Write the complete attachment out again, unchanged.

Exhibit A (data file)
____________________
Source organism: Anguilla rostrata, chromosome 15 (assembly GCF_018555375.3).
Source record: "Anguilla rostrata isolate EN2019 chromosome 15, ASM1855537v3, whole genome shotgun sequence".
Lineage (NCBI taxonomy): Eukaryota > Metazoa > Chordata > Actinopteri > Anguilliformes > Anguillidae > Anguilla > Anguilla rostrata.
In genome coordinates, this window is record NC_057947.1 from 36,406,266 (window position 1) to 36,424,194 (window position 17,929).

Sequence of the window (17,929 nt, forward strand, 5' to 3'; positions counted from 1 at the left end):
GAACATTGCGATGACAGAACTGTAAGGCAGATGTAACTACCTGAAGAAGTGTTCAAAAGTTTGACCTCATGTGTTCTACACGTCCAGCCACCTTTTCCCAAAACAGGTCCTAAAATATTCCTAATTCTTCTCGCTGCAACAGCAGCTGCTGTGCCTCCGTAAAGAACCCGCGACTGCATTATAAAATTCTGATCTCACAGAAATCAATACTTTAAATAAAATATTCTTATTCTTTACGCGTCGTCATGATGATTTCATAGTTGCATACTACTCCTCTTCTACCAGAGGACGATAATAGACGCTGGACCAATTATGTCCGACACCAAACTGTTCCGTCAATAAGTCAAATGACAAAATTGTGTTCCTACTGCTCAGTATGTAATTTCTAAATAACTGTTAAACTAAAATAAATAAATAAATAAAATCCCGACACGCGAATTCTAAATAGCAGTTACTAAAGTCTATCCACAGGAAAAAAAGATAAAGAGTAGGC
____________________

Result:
Source organism: Anguilla rostrata, chromosome 15 (assembly GCF_018555375.3).
Source record: "Anguilla rostrata isolate EN2019 chromosome 15, ASM1855537v3, whole genome shotgun sequence".
Lineage (NCBI taxonomy): Eukaryota > Metazoa > Chordata > Actinopteri > Anguilliformes > Anguillidae > Anguilla > Anguilla rostrata.
In genome coordinates, this window is record NC_057947.1 from 36,406,266 (window position 1) to 36,424,194 (window position 17,929).

Sequence of the window (17,929 nt, forward strand, 5' to 3'; positions counted from 1 at the left end):
GAACATTGCGATGACAGAACTGTAAGGCAGATGTAACTACCTGAAGAAGTGTTCAAAAGTTTGACCTCATGTGTTCTACACGTCCAGCCACCTTTTCCCAAAACAGGTCCTAAAATATTCCTAATTCTTCTCGCTGCAACAGCAGCTGCTGTGCCTCCGTAAAGAACCCGCGACTGCATTATAAAATTCTGATCTCACAGAAATCAATACTTTAAATAAAATATTCTTATTCTTTACGCGTCGTCATGATGATTTCATAGTTGCATACTACTCCTCTTCTACCAGAGGACGATAATAGACGCTGGACCAATTATGTCCGACACCAAACTGTTCCGTCAATAAGTCAAATGACAAAATTGTGTTCCTACTGCTCAGTATGTAATTTCTAAATAACTGTTAAACTAAAATAAATAAATAAATAAAATCCCGACACGCGAATTCTAAATAGCAGTTACTAAAGTCTATCCACAGGAAAAAAAGATAAAGAGTAGGC